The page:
Retro stationery

Vintage pencil sharpenersNovelty pencil sharpeners,
made in Hong Kong 1970s

I LOVE retro stationery [because I used it as a youngster, you understand. This explains everything.]

So – here we have a world globe pencil sharpener [which rotates on it’s axis] but it’s kinda inaccurate when you look at- you know- the world…but what do you want from a 70s pencil sharpener? Geographic accuracy? It’s a pencil sharpener!

Next up a pair of swan sharpeners. The pencil goes in where the sun don’t shine. Enough said.

And my favourite- a perpetual calendar- with three moveable wheels for the day, date and month. I’ve set it for my actual birth date- as you do.

The globe comes in it’s original box [no 7204] and the date indicator also [MW, no 153]- whereas the swans do not.

And in the background – a Globite square school case, which is rusted and old and creaky and half broken. I love it. I have been instructed to lose it- but – it’s square, and rusted and half broken. I can’t.

The swan sharpeners and the perpetual calendar sharpener are for sale: $AUD20 each

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Retro stationery

Vintage file box & inserts [1970s]Large file box & inserts
made in Australia 1970s

I love stationery. And I love retro: so retro stationery is a favourite! My drawing office is indeed – paperless- due to all the retro timber stationery folders and file boxes I have.

This large timber box file comes complete with original alphabetic dividers and file cards. The dividers are stout cardboard with riveted steel alphabet plates. Never been used. The file cards are pristine – circa 1970s – also never been used. And the timber box – also in great condition- has that fantastic diagonal opening so typical of the 70s.

SO tempted to keep this file box – and add it to the working collection in my office, but I can’t with any good conscience. I have ample. So this file box is for sale: $AUD55

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Studio Frank Meisler Max paper reelStudio Frank Meisler, Max messenger
made in NY 1960s

This is Max- a timber sculpture and stationery item from Studio Frank Meisler. Frank Meisler is an architect and artist who used his considerable skills to produce iconic stationery items in the 60s. All his stationery items [frogs, camels, dogs] were made of timber and have large whimsical features. And featured springs- Max has a spring neck so he looks like one of those nodding dogs you used to see in the backs of cars.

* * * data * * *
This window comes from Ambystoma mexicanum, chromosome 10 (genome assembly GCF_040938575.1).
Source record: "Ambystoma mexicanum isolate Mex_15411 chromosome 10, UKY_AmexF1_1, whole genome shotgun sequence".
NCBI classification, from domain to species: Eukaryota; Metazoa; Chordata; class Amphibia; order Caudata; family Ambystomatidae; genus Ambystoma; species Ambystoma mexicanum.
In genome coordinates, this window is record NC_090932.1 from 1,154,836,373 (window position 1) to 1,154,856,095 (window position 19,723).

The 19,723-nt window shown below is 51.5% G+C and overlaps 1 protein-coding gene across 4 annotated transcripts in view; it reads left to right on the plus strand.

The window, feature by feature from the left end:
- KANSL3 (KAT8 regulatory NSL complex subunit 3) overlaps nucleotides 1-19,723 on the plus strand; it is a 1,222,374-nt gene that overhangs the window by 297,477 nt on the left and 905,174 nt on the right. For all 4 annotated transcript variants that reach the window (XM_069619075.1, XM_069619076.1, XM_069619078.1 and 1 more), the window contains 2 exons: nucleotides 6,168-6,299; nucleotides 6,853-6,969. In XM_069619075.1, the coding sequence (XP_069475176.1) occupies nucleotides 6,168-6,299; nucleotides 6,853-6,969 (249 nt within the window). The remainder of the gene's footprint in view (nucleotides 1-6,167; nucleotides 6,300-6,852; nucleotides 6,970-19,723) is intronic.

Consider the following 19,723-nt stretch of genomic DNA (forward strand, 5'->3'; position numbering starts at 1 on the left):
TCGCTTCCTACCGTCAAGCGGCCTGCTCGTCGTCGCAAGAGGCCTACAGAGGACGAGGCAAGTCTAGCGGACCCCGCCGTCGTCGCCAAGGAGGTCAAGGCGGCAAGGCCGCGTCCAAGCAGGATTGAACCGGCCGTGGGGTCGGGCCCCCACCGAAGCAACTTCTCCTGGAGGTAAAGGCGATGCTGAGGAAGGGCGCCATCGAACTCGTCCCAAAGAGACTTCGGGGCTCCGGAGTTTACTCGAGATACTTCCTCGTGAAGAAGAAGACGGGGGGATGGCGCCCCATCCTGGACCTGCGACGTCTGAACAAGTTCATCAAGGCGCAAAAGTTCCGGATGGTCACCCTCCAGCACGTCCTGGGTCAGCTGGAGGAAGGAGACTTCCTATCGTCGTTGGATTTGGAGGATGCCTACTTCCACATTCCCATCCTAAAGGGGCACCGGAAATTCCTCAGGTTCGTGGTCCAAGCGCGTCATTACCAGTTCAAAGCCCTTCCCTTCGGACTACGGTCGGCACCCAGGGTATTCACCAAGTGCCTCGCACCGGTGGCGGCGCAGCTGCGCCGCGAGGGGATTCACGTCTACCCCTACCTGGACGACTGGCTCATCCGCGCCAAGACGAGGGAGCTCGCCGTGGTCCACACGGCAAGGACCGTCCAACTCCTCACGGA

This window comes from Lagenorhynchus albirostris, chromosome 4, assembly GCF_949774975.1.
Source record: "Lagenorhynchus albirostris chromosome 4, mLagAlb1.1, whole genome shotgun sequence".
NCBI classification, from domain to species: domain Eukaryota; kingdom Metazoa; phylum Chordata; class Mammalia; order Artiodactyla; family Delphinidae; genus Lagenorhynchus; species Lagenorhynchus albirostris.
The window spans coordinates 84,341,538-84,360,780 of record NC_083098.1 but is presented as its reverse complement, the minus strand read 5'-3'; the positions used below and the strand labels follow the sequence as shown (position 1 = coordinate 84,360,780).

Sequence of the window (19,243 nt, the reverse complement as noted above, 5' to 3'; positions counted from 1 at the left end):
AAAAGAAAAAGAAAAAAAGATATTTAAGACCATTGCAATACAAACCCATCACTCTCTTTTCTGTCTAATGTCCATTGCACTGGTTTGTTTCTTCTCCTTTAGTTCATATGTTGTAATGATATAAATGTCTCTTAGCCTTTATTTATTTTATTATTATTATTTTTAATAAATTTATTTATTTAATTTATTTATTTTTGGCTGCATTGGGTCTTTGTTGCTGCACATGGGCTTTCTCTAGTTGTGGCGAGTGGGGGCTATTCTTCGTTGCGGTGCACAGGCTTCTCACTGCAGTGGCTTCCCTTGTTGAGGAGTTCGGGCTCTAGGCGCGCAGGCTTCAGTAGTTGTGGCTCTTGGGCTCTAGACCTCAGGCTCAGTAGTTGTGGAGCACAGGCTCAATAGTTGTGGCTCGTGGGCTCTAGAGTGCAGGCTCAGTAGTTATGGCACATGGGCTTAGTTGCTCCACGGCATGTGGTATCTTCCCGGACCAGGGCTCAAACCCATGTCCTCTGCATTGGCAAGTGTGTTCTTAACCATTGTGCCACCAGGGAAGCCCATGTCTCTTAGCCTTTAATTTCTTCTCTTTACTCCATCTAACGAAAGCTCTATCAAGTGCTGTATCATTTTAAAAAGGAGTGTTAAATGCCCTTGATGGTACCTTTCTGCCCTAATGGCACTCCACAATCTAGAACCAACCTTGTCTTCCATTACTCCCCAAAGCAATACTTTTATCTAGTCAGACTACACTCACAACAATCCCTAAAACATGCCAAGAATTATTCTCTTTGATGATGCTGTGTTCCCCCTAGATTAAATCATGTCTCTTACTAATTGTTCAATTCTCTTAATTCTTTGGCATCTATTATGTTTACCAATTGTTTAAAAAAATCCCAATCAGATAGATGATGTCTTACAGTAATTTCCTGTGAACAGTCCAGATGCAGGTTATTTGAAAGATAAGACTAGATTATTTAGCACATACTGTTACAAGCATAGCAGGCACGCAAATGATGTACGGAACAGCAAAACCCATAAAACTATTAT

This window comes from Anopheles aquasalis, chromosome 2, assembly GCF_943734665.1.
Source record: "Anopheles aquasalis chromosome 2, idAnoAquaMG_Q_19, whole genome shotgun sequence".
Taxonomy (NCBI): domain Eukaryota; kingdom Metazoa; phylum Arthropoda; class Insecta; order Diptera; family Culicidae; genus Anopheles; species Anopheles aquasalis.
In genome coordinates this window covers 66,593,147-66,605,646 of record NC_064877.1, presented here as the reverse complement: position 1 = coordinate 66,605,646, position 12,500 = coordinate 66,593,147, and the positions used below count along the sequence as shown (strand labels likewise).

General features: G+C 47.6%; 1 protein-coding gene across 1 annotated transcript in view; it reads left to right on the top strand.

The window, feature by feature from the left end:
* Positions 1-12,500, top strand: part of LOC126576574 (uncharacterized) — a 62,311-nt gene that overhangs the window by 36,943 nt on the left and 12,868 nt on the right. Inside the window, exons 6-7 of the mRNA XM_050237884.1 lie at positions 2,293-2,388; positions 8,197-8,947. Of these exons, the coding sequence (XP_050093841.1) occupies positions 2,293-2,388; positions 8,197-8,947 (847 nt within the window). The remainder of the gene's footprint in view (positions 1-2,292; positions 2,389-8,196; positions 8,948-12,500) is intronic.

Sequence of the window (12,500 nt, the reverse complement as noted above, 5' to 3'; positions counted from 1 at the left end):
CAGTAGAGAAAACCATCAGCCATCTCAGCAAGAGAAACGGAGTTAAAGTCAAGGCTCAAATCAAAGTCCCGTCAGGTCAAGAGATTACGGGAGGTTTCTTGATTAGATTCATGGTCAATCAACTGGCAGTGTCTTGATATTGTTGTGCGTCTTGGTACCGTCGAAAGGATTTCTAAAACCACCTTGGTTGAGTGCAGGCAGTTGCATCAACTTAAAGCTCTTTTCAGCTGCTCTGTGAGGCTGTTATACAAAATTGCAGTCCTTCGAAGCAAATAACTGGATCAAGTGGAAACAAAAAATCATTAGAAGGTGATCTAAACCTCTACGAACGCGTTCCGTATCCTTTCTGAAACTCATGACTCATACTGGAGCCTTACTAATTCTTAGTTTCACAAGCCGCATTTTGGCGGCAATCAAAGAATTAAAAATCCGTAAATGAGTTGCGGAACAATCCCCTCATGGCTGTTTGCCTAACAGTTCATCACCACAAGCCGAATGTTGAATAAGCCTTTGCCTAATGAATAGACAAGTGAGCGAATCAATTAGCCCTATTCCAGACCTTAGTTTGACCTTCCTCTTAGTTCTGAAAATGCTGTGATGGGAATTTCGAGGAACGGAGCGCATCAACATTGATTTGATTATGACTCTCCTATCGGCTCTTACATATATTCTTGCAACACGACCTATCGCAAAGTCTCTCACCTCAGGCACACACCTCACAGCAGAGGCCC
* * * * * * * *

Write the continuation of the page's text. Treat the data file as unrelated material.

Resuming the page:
Max has a reel of unused message paper to take your messages, wrapped around his midrif. He is missing his pencil- which formed his ‘tail’- but any small pencil can replace this. Max is in fine fettle- given his age!

Frank Meisler has a webpage dedicated to his sculptor and Ebay is replete with his very collectible stationery items. Add Max to your Frank Meisler collection today!

Max is for sale: $AUD35

Rolodex #2400 twin wheel

Rolodex #2400 twin wheel, 50sRolodex twin wheel card file
made in USA 1950s

I love retro stationery; and I am a big fan of Rolodex- I use one in my office. Recently I came across this twin wheel- completely unused- Rolodex and so did a bit of research into its history.

Rolodex =’ rolling index’; was designed by the Danish Engineer Hildaur Neilsen in New York in 1956. By 1958 Rolodex was on the market and it’s still produced today, pretty much in the same format – although the twin wheel is no longer made and plastic has replaced the fantastic metal shell of this model.

This Rolodex is model #2400 and it is all metal construction, with a sliding metal hood [opened in this image] that drops into the body of the machine. There is some slight rust marks on the top of the hood, due to age and being metal the whole thing weighs a ton. But the 500 blank cards on the twin wheels have never been used and are the original cards – complete with instructions on how to use!

Ready to lend retro charm and industrial cred to your office, the Rolodex is for sale: $AUD75

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